Beto O'Rourke is having a bad week. He's fading in the polls, and is approaching "statistically insignificant" territory in the most recent survey of New Hampshire primary voters. His stump speech was panned by an 8th grade civics class in Iowa. THE POLITICO reported on his struggles to "organize a viable campaign."
When O'Rourke announced his candidacy in March, the former congressman and failed Senate candidate was lauded as a formidable candidate, perhaps even a solid bet to win the nomination. A lot has changed since then. Beto's appeal as the "White Obama" has found little purchase amid the rise of "Gay Obama," in the form of South Bend Mayor Pete Buttigieg, whose surging poll numbers might have Beto "regretting that he's straight," in the words of former Congressman Barney Frank (D., Mass.).
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The brutal headlines keep piling up for Beto, who at this point might also regret abandoning his career as a middling blogger trying to "find himself" in the American countryside.
— Todd J. Gillman (@toddgillman) May 10, 2019
SALEM, N.H.–Beto O’Rourke’s best days as a presidential candidate are already behind him. That could change, maybe soon. Ups and downs are typical in a campaign.
But for the El Paso Democrat who captured the imagination of party activists across the land last fall, when he came within a nicely coiffed hair of ousting Sen. Ted Cruz, it’s been only down since he jumped onto his first coffee shop countertop in Iowa.
Seven weeks later, he’s sunk to 3% support, far below his peak, when memories of his near miss against Cruz were fresh. He’s held more town halls and taken more questions from voters than any rival, including those who’ve been stumping a year longer, and his poll numbers sink and sink.
Ouch. It would seem the "White Obama" is turning out to be more like a "White Rubio." Speaking of white, one relatively positive development for Beto is that he appears to have successful weathered some of the early criticisms of his candidacy—that his decision to run for president, despite lacking an adequate resume or any notable achievements, was a problematic embodiment of "white male privilege."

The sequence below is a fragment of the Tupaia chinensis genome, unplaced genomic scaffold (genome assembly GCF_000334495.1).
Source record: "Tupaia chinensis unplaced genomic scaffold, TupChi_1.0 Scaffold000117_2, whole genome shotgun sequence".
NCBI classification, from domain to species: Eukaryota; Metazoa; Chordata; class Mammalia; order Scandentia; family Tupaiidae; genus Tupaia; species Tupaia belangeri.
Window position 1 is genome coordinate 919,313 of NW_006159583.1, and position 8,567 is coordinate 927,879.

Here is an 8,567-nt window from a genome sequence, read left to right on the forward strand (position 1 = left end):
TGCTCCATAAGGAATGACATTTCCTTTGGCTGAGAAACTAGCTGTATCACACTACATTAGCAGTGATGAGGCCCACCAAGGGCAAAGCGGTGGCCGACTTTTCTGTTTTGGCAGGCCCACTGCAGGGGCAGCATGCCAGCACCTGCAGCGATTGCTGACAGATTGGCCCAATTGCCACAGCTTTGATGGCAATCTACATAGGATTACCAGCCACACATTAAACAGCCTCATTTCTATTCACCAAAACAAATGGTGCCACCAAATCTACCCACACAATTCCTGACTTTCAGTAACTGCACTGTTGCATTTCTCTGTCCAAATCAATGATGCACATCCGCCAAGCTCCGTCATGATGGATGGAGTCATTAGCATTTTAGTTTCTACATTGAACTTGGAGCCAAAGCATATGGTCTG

Oh, wait. Never mind. THE POLITICO is all over it with a cover story on "Beto's long history of failing upward."
His band didn’t catch on, his alt-weekly flopped and he lost his highest-profile race. Now, he's running for president. https://t.co/Upd2jGTAVp
— POLITICO Magazine (@POLITICOMag) May 10, 2019
This paragraph, in particular, is a doozy:
There’s a reason his biography doesn’t feature much in the campaign. For O’Rourke, the phenomenon on display in that race—failure without negative effects, and with perhaps even some kind of personal boost—is a feature of his life and career. That biography is marked as much by meandering, missteps and moments of melancholic searching as by résumé-boosting victories and honors. A graduate of an eastern prep school and an Ivy League rower and English major, the only son of a gregarious attorney and glad-handing pol and the proprietor of an upscale furniture store, the beneficiary of his family’s expansive social, business and political contacts, O’Rourke has ambled past a pair of arrests, designed websites for El Paso’s who’s who, launched short-lived publishing projects, self-term-limited his largely unremarkable tenure on Capitol Hill, shunned the advice of pollsters and consultants and penned overwrought, solipsistic Medium missives, enjoying the latitude afforded by the cushion of an upper-middle-class upbringing that is only amplified by his marriage to the daughter of one of the region’s richest men.
Despite his privileged upbringing and upward-failing path to success, Beto has not exactly demonstrated a willingness to share his unearned prosperity with the less fortunate. The candidate and his heiress wife donated less than 1 percent of their income to charity over the last decade.